Zach Smith Zach Smith - 1 year ago 51
Javascript Question

Javascript: why do callback functions with global execution context have access to scoped variables?

In the following code:

function test() {
var x = 5 // scoped to test function
console.log(this); // global object
console.log(this); // global object

function logCb (cb) {
console.log(this); // global object
cb() // This still seems to execute within the test function scope? why...


x is scoped to test, and this is where the callback function is defined. I would have expected line
to throw an error, as the logCb() function does not have access to the x variable.

However this is not the case. Why? It seems like references within the callback are created during assignment, and NOT during execution - which I guess makes sense if you consider hoisting - i.e. during compilation, is the callback function is hoisted to the top of 'test' and then assignment happens within test's scope?

I have read that execution is not the same as scope. In this article:, this sentence
scope pertains to the variable access of a function when it is invoked and is unique to each invocation
seems to imply that the callback is invoked from within the test function.

Because it seems to me that no matter where the callback function is invoked it would still be scoped to test.

I think my question is:

How is the callback function handled in terms of definition and then invocation when thinking about scope and execution context?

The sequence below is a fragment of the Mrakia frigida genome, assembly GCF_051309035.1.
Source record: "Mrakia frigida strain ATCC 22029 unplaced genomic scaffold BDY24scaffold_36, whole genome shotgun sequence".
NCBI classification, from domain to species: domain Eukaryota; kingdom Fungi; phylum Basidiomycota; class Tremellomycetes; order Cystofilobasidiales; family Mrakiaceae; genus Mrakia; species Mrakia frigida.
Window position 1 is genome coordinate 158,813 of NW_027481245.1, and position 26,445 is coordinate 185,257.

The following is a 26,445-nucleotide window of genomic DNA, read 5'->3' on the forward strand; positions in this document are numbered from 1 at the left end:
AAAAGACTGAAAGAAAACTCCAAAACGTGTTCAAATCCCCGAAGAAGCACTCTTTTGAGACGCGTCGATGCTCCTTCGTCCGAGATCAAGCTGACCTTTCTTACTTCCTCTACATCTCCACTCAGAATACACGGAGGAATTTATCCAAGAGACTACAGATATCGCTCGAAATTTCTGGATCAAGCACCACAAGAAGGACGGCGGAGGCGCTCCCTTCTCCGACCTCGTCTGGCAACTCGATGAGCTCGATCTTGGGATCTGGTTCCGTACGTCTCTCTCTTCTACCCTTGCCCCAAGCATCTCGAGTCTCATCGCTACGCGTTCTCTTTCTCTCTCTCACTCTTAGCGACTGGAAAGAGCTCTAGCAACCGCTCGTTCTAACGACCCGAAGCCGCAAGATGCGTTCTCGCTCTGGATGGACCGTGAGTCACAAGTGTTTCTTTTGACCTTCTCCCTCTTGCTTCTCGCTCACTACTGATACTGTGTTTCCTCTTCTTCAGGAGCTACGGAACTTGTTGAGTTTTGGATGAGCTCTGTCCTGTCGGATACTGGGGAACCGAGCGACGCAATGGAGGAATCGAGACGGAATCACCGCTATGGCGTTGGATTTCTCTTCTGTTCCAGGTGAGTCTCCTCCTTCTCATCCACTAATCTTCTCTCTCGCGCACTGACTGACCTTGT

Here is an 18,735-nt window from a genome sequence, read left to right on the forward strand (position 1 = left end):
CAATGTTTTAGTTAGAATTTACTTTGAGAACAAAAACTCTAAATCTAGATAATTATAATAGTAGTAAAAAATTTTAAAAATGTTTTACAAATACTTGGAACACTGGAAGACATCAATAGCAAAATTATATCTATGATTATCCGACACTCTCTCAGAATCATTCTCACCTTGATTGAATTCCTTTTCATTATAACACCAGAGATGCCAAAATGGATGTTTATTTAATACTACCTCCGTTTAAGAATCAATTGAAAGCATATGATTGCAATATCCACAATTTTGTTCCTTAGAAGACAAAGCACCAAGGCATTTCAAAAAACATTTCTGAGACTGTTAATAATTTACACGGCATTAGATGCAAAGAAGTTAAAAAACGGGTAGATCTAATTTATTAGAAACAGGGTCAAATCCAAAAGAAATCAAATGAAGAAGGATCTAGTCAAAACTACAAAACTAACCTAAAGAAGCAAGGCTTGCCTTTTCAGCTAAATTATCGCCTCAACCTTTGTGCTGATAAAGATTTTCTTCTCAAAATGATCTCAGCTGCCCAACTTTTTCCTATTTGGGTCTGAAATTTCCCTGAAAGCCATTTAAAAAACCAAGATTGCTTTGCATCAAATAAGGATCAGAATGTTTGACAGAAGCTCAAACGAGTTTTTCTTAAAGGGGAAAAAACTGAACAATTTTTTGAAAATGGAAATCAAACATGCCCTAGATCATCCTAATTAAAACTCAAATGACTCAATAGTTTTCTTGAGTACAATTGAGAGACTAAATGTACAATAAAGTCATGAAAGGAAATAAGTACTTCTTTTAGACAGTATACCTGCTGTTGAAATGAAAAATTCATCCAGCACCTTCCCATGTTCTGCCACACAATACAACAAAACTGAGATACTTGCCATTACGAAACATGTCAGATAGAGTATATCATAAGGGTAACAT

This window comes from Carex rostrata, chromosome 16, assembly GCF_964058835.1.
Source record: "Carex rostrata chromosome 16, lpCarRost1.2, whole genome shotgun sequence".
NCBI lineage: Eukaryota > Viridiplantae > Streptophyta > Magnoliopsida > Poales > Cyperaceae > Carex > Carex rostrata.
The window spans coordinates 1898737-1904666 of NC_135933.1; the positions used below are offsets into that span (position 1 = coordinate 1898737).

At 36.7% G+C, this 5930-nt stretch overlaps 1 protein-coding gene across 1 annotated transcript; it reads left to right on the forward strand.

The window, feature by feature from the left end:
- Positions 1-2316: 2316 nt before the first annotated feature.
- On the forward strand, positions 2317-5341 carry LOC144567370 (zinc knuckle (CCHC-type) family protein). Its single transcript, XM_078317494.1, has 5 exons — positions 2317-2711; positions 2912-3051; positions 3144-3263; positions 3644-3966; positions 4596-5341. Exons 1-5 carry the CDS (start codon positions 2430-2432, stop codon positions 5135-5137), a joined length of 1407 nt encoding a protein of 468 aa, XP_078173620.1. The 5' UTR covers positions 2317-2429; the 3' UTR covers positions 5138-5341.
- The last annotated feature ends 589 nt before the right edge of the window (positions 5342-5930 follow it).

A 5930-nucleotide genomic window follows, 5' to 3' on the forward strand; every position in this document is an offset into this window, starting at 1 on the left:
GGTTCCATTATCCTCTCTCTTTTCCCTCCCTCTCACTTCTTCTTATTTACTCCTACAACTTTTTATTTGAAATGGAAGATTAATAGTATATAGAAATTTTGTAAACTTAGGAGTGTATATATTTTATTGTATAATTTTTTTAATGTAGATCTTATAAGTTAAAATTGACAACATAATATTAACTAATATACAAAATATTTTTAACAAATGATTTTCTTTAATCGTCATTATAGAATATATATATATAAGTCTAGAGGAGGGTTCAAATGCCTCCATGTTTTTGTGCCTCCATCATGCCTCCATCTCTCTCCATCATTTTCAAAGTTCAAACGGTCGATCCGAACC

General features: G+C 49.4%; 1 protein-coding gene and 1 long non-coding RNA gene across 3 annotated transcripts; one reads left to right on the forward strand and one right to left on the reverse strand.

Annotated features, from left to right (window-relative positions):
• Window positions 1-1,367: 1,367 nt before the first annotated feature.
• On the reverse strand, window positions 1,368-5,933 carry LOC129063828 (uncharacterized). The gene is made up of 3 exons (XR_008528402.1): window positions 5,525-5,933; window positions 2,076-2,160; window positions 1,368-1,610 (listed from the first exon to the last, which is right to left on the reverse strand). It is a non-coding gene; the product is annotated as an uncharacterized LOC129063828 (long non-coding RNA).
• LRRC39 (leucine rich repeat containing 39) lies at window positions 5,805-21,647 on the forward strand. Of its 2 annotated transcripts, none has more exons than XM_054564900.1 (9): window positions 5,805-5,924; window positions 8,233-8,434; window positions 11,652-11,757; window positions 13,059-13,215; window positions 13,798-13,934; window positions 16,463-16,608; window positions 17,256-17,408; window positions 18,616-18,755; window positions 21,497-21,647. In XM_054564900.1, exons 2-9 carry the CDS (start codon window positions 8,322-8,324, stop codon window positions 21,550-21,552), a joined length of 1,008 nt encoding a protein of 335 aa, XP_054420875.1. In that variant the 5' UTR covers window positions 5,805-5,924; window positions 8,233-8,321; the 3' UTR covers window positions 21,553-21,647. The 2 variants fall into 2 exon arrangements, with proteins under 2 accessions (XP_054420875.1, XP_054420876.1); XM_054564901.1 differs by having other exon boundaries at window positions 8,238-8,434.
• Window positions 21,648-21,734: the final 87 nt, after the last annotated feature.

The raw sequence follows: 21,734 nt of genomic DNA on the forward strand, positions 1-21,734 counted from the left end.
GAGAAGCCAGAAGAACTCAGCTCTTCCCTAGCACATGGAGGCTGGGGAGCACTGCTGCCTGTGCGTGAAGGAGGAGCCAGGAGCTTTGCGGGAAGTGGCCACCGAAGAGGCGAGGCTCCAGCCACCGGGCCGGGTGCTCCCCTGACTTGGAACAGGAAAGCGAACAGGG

Answer Source

How is the callback function handled in terms of definition and then invocation when thinking about scope and execution context?

A function scope is based on where it is physically present in the lexical environment

Explanation: The callback is lexically present in the function test(), so it will always try to find the value of this either within itself(if present) otherwise it will see its value in the outer environment (which is function test in this case)

The test function and LogCb function will follow the same practice. In this case the outer environment will be global

how does the engine keep track of scope separately to execution context?

Lexical Environment: Where something sits physically in the code you write.

Execution Context: A wrapper to help manage the code that is running.

Now in your code there are lot of lexical environments. Which one is currently running is managed via execution contexts. It can contain things beyond what you have written in your code.

Whenever execution context is created we have three things that are available to us:

  1. Global object (window) :Any variable or function in the global scope is linked to window object
  2. 'this'
  3. Outer environment

So depending on which execution context is currently running, these things will vary as per where it is physically or lexically present in code. For example the outer environment for cb is the function test()